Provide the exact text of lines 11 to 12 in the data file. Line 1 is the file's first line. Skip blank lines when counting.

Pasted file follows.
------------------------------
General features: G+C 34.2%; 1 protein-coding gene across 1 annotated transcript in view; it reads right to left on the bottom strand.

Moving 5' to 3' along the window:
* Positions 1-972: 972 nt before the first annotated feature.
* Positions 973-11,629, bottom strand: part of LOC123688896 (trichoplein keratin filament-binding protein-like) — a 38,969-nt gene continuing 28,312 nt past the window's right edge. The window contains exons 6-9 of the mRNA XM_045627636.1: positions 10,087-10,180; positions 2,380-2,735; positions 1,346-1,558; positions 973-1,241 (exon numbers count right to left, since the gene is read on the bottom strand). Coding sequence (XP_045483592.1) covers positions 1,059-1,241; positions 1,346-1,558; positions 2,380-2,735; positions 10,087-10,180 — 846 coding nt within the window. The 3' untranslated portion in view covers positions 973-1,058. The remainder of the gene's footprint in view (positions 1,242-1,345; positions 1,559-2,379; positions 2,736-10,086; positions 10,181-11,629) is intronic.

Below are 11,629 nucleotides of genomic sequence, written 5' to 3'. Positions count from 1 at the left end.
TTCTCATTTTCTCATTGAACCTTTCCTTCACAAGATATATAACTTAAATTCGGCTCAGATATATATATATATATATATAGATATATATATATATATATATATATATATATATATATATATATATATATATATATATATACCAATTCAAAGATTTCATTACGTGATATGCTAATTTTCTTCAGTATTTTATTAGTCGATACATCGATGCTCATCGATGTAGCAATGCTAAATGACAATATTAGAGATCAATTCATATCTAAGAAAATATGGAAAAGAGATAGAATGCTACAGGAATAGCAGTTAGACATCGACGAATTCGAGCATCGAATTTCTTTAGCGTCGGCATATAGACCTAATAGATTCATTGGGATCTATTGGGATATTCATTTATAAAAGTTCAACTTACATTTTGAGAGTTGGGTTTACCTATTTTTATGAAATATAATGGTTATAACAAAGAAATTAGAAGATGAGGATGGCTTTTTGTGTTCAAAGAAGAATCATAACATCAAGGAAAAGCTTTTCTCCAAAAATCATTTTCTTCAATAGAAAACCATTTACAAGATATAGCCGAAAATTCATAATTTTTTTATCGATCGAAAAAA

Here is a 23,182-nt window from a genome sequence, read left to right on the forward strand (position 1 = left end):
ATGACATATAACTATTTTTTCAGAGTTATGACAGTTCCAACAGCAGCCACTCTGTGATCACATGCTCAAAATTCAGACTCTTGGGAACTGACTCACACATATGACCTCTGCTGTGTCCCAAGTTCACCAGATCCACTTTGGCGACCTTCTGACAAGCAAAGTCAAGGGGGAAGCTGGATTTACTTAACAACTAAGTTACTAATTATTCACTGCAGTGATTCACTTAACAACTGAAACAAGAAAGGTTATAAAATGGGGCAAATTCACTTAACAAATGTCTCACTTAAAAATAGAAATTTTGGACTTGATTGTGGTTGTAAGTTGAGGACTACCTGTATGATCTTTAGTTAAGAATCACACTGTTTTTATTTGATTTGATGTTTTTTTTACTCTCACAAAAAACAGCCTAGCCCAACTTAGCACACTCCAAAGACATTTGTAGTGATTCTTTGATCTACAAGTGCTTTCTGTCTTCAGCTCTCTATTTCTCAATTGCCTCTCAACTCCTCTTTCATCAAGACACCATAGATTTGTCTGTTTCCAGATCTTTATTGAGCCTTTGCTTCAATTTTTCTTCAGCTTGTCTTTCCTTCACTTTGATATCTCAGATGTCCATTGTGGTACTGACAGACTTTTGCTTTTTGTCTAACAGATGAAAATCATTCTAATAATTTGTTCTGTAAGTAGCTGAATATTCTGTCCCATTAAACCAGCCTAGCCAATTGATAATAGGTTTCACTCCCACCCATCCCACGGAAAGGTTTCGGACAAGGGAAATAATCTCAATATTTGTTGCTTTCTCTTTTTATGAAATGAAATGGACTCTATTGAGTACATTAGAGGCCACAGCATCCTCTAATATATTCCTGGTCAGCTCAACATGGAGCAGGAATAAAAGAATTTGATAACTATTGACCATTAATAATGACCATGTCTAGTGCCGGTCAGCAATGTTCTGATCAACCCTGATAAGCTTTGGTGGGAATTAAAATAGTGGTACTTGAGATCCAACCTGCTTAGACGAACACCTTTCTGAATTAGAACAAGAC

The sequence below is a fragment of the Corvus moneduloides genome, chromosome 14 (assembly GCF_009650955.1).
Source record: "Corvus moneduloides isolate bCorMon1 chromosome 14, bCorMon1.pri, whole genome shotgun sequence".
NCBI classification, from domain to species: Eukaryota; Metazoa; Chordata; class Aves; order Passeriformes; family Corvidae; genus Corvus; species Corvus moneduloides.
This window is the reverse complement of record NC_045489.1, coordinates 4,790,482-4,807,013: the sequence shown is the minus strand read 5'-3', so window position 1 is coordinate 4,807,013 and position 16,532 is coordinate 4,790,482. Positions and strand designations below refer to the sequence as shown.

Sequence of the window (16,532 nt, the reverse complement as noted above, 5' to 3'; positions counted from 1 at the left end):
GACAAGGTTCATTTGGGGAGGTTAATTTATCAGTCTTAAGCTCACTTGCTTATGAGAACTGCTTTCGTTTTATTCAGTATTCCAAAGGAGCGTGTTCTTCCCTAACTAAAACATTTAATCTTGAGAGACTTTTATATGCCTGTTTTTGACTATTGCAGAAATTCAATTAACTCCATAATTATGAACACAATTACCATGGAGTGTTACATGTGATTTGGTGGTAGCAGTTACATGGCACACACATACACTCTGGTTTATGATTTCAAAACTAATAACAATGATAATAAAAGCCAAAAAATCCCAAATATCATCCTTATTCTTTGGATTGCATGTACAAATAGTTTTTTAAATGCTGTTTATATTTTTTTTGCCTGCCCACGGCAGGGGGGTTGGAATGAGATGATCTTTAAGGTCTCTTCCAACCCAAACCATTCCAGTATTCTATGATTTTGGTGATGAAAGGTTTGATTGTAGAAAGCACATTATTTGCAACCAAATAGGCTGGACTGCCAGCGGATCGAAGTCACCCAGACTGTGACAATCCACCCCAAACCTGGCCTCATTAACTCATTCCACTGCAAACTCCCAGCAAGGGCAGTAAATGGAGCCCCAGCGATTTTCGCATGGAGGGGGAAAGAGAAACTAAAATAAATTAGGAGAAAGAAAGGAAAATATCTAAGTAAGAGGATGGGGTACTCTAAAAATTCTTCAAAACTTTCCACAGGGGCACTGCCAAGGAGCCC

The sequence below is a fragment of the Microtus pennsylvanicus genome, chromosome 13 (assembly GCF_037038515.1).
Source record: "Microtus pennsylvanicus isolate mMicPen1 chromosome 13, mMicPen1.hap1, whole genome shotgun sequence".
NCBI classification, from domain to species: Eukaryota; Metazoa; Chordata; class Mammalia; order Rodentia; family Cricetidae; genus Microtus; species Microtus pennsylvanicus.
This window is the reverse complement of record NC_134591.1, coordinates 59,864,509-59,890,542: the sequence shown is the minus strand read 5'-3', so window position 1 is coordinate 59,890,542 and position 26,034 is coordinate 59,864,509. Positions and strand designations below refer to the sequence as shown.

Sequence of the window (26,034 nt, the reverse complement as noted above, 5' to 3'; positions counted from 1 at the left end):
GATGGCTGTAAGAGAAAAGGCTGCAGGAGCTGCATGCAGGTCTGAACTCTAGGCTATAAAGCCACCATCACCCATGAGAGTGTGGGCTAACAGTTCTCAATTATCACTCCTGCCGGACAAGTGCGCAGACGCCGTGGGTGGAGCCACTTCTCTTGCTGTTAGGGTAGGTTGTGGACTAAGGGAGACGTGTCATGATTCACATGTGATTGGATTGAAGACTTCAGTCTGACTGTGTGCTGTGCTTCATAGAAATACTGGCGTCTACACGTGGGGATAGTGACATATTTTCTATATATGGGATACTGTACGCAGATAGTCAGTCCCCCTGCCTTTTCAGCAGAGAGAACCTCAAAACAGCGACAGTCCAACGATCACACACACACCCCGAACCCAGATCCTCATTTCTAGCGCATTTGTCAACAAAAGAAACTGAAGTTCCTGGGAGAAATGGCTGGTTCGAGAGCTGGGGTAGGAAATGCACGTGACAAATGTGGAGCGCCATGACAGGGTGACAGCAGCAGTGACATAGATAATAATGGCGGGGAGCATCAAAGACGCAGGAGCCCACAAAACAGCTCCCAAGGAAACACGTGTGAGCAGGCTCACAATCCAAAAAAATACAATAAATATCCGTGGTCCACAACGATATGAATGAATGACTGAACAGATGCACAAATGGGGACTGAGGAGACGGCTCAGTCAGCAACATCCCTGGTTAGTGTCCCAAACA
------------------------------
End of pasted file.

NCBI classification, from domain to species: Eukaryota; Metazoa; Chordata; class Aves; order Passeriformes; family Corvidae; genus Corvus; species Corvus moneduloides.
This window is the reverse complement of record NC_045489.1, coordinates 4,790,482-4,807,013: the sequence shown is the minus strand read 5'-3', so window position 1 is coordinate 4,807,013 and position 16,532 is coordinate 4,790,482. Positions and strand designations below refer to the sequence as shown.